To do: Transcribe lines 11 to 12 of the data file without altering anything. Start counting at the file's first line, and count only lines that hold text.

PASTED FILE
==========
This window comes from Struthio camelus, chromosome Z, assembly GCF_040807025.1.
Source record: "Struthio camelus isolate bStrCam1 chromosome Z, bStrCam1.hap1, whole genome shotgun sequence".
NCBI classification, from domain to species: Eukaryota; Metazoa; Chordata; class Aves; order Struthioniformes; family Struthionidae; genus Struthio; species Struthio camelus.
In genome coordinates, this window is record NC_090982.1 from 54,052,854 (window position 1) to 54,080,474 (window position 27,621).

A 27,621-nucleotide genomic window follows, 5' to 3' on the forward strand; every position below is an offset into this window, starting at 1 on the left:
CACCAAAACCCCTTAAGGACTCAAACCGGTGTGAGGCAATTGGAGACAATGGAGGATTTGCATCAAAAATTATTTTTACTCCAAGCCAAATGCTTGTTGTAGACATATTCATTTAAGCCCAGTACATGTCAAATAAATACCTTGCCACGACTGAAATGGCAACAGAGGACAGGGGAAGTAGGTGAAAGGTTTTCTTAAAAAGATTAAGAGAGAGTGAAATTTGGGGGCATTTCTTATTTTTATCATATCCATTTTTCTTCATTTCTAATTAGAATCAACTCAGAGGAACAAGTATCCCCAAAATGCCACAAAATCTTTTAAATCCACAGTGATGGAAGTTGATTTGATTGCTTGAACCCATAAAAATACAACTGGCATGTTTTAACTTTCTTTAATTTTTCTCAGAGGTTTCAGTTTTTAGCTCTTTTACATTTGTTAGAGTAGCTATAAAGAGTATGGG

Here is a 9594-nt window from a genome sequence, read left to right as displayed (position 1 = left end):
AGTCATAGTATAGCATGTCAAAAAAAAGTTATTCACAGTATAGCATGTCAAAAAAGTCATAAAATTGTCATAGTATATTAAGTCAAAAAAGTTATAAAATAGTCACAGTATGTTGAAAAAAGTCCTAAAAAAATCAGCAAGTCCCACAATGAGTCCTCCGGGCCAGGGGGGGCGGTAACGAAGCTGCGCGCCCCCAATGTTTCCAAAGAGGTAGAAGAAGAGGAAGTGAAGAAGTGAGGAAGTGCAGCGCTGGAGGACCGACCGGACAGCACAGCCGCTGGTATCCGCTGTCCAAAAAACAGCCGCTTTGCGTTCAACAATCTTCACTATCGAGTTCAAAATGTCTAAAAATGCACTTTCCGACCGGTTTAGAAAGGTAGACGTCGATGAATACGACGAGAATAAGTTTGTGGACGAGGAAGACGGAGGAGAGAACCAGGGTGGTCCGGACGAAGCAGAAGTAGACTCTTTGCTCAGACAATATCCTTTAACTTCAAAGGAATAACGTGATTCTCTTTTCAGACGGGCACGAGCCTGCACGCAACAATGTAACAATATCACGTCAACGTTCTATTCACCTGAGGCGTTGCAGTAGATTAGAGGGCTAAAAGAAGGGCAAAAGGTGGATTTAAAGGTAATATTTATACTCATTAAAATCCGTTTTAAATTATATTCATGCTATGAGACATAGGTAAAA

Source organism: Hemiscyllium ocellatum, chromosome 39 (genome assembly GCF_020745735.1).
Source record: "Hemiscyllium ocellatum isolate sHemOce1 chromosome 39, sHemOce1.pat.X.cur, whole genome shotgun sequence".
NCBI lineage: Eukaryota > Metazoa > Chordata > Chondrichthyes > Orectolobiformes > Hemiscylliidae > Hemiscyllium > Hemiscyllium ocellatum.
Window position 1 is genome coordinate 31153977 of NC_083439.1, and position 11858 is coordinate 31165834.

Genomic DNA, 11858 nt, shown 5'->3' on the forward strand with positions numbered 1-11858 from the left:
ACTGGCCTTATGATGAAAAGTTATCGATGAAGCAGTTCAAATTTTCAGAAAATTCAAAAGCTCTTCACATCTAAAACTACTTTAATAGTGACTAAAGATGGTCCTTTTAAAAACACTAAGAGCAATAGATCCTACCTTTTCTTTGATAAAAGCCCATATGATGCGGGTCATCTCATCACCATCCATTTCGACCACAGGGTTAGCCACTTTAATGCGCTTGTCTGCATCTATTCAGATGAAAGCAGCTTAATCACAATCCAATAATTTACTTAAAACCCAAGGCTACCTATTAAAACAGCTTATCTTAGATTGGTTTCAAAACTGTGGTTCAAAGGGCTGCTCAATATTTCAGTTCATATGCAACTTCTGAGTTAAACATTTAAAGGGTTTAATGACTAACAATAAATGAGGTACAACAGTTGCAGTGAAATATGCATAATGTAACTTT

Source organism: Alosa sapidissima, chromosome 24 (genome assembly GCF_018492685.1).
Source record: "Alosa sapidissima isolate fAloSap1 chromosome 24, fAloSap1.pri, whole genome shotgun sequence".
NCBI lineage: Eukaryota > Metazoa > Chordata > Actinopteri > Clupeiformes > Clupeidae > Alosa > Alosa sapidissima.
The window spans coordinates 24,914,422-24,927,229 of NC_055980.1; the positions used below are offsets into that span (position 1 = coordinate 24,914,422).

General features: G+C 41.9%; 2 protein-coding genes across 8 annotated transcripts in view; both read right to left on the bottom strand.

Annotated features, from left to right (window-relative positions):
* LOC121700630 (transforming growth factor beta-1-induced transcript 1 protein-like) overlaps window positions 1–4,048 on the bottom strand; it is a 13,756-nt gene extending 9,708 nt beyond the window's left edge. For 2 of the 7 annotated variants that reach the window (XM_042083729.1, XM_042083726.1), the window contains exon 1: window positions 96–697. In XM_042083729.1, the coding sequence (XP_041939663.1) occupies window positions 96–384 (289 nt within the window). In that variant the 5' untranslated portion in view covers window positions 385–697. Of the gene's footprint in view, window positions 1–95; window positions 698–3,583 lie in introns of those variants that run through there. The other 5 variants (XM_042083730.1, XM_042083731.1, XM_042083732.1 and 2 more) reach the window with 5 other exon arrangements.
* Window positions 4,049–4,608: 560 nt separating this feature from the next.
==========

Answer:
NCBI lineage: Eukaryota > Metazoa > Chordata > Chondrichthyes > Orectolobiformes > Hemiscylliidae > Hemiscyllium > Hemiscyllium ocellatum.
Window position 1 is genome coordinate 31153977 of NC_083439.1, and position 11858 is coordinate 31165834.